The Elephant in the Room of Old Testament Biblical Theology

Human beings can get used to nearly anything. People can learn to live under oppressive regimes, grow accustomed to wearing jeans that an earlier generation would have immediately thrown out, and adopt tap-and-go technology without a second thought. Familiarity breeds invisibility.

By such a means an Old Testament elephant has achieved a striking invisibility. My students in Old Testament Foundations, a first-year subject that covers Genesis–Kings, have the task of creating a thematic portfolio as their assessment piece, and may choose one of four themes, each with an associated student text in OT biblical theology:

  1. The story of Israel, utilizing the text by the same title by Pate, Duvall, Hays, et al.
  2. The presence of God, using T. Desmond Alexander’s From Eden to the New Jerusalem
  3. Covenant, using Sandra Richter’s Epic of Eden
  4. Kingdom, with Bartholomew & Goheen, The Drama of Scripture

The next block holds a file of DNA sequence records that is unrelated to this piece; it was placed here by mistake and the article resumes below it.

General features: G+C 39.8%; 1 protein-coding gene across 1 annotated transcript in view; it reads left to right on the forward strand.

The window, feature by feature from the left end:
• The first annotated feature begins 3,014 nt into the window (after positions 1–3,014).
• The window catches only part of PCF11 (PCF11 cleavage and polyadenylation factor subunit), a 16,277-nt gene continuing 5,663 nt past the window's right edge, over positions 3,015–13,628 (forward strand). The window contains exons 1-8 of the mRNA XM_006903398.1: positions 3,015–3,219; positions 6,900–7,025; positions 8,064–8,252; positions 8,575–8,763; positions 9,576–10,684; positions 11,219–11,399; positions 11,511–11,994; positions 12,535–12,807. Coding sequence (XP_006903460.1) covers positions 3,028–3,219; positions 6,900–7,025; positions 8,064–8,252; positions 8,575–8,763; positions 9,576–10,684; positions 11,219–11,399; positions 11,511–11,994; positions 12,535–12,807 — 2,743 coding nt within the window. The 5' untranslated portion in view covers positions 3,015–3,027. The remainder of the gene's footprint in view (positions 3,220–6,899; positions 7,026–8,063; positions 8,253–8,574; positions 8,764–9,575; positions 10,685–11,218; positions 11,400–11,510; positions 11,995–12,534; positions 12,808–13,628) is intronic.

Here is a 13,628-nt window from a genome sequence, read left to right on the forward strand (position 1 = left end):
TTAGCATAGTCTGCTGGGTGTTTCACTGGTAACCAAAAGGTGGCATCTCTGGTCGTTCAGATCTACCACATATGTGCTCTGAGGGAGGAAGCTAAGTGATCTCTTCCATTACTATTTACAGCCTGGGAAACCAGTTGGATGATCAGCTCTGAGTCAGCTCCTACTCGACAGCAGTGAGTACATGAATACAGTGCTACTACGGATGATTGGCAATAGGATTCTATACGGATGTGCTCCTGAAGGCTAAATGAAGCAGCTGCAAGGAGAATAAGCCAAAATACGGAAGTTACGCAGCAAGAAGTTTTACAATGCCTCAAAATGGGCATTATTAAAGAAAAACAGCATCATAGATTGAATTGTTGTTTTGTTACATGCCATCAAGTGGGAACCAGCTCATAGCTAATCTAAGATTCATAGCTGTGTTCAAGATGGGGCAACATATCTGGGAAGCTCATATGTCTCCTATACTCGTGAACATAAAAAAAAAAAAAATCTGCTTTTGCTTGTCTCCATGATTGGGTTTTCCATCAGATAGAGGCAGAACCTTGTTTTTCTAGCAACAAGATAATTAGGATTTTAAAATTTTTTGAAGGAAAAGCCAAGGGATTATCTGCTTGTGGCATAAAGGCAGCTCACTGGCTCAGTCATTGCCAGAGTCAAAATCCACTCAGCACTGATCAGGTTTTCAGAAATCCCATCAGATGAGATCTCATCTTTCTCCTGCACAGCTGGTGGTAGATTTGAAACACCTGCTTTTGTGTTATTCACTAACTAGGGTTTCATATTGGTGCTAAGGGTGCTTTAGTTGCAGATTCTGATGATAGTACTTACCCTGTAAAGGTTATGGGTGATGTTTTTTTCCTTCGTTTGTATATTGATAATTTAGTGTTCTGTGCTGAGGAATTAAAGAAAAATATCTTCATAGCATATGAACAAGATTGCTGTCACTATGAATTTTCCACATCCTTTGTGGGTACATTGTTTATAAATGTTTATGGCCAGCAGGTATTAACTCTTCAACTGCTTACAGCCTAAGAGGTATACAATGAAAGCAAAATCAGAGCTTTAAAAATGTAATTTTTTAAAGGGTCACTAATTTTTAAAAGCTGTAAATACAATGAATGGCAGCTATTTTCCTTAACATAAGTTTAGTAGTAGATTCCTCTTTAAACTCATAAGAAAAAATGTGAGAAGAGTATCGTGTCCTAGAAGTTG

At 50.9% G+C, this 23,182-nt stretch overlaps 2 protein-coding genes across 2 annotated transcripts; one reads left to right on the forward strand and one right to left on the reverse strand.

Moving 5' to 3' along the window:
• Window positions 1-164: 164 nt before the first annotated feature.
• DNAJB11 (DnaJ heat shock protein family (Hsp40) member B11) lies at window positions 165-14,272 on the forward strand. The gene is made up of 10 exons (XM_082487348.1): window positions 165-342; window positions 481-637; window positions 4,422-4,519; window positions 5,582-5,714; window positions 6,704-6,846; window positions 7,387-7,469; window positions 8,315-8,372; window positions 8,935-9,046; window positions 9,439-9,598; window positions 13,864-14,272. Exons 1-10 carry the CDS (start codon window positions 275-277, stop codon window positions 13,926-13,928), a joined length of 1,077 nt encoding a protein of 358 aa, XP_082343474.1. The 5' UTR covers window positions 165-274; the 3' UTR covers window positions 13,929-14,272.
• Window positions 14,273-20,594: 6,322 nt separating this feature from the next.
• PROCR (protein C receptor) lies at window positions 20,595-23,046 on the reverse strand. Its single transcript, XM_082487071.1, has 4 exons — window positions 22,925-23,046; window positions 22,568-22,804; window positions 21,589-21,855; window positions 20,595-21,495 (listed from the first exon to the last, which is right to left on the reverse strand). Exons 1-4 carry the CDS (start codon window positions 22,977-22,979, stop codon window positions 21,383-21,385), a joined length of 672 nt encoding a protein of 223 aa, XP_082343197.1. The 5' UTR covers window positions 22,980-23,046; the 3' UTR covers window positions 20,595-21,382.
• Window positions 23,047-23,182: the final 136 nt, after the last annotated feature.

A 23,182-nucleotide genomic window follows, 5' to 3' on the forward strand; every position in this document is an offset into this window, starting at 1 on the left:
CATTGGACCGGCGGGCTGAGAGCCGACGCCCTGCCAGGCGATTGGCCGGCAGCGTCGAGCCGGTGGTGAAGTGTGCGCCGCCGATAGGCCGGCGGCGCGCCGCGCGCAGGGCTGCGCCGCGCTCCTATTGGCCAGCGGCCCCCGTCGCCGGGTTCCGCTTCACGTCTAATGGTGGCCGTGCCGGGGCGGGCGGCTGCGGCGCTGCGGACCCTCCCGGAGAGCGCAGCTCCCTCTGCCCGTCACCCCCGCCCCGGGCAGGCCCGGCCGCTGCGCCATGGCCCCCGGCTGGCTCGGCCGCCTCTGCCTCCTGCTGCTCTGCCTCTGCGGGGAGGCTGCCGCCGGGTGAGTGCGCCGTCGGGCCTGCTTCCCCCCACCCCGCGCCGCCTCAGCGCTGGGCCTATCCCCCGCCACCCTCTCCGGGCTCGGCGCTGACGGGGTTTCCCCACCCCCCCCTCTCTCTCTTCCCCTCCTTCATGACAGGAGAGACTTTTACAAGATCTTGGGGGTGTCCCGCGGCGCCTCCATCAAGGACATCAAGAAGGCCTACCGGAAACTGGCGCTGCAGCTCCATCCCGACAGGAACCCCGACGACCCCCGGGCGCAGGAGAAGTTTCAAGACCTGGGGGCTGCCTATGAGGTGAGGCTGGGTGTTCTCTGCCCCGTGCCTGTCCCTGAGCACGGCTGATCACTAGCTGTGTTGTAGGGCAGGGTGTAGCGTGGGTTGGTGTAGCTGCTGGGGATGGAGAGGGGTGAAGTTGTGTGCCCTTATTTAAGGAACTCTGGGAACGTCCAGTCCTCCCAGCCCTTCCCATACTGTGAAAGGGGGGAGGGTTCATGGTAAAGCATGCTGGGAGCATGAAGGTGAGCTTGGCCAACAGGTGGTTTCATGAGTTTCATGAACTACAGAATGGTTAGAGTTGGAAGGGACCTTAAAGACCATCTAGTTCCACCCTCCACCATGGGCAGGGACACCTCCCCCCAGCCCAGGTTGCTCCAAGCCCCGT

I must confess to not having read each of these student texts from end to end; I have only browsed portions in connection with student work or class preparation. But wait, I’m working my way towards the elephant: that utter surprise lurking within the pages of our Old Testament that should leave our jaws hanging, but which through familiarity and a dull reading fog, we fail to notice.

800px-Paraceratherium_transouralicum

Not elephants, but the more interesting and even bigger Paraceratherium, member of the Pleistocene megafauna (
ABelov2014 (https://abelov2014.deviantart.com/) via Wikimedia Commons)

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